Centre changes stand on wages payment matter, now tells SC, It is between employer and employees
The Centre on Thursday told the Supreme Court by changing its stand from earlier one, that payment of wages during the lockdown is a matter between the employer and employees, and the notification on wages was issued to prevent human suffering.
On the contrary, the Centre had directed the employers on the full-payment of wages during the lockdown, and sought direction from the top court for the companies to furnish proof of their incapacity to pay wages and salaries in terms of the March 29 order, by placing on record their audited balance sheets and account.
A bench comprising Justices Ashok Bhushan, S K Kaul and M R Shah queried Attorney General, K K Venugopal representing the Centre, "You have put forth payment of 100 per cent (wages). Question is, do you have power to get them (companies) pay 100 per cent and on their failure to do, prosecute them?"
Venugopal insisted that the notification was to keep the workers stay put, and they would only stay, if they are paid. He added that the Centre wanted the economy to restart and the employers can negotiate with employees to settle the amount in wages during the lockdown. The apex court has reserved the order for June 12, and says there would be no coercive action against employers in connection with March 29 Home Ministry notification.
The top court observed that there can be negotiation industry-wise, and the government can play a role of a facilitator in this process. The bench pointed out there is a concern that workers should not be left without pay, but the other concern is that in the industry many employers do not have money to pay.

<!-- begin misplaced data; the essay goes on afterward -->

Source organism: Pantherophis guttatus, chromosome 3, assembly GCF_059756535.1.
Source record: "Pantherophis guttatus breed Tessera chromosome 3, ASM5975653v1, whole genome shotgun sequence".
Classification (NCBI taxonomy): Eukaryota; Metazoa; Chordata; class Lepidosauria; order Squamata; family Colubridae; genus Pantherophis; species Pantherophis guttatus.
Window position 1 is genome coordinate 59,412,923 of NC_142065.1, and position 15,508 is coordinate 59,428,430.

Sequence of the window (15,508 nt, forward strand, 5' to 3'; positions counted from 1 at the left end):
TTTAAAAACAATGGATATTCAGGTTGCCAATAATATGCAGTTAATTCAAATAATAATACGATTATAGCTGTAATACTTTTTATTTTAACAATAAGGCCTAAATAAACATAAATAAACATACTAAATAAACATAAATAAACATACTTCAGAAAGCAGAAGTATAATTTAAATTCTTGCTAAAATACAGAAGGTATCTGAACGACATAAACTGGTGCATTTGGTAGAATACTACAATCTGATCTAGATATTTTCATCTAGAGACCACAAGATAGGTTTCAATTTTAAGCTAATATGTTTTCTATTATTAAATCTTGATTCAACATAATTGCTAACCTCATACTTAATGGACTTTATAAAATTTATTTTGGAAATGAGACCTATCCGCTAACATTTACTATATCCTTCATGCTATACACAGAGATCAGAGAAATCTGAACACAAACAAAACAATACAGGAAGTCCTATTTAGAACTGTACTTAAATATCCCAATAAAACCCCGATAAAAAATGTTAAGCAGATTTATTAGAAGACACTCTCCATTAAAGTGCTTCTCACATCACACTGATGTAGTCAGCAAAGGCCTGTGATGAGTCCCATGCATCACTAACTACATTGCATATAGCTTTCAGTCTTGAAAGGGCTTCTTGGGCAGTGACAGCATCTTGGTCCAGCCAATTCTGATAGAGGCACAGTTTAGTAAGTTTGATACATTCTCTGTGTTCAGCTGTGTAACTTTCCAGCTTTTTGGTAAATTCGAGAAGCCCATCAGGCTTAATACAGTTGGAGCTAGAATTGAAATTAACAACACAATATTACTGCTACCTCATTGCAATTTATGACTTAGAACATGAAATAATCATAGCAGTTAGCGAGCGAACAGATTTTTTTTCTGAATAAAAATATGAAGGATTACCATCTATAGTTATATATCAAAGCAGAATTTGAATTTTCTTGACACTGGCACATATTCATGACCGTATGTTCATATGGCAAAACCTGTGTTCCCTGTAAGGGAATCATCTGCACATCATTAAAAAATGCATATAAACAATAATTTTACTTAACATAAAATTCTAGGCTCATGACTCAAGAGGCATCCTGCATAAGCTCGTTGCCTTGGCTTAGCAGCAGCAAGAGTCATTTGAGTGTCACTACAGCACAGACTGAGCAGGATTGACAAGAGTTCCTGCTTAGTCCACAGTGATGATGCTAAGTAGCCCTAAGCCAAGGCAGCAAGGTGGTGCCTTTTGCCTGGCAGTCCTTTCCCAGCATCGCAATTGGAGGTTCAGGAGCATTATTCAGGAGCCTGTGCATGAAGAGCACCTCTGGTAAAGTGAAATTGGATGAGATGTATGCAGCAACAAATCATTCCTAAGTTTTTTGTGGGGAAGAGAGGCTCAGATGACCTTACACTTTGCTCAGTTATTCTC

"You have to balance between the two sides", the bench told the A-G. Venugopal replied under the Industrial Disputes Act, conciliation and settlement exists, and the most appropriate thing would be to consider the humanitarian situation, due to which this order was issued. The bench queried the A-G on a prayer of companies, which asked the government to subsidise the wages from various relief funds.
Venugopal replied that the government already infused Rs 20,000 crore in the MSME sector. "The Centre has done a very good job", said A-G.
Justice Bhushan said some negotiations have to happen between employers and the workmen to iron out the issues connected with payment of salaries. Justice Kaul said "We are concerned with March 29 notification….asks 100 per cent payment and prosecution, we have reservations over this."
The A-G replied that the interim order of no coercive action may continue. Many companies have moved the top court stating that in the absence of industrial operations during the lockdown, it is not possible for them to make payments to their workers. The bench asked the A-G to answer two queries – whether ESI funds can be utilised for helping workers and whether the order was only issued for migrant workers.
On the ESI funds, the A-G said it cannot be redirected, instead companies can borrow; and the notification does not restrict. "Main objective was that if they get paid, they need not migrate", said the A-G.
The Centre in an affidavit said March 29 notification on full payment of wages to workers by their employers during the lockdown was not unconstitutional, instead it was a measure taken to prevent perpetration of financial crisis within the lower strata of the society, labourers and salaried employees.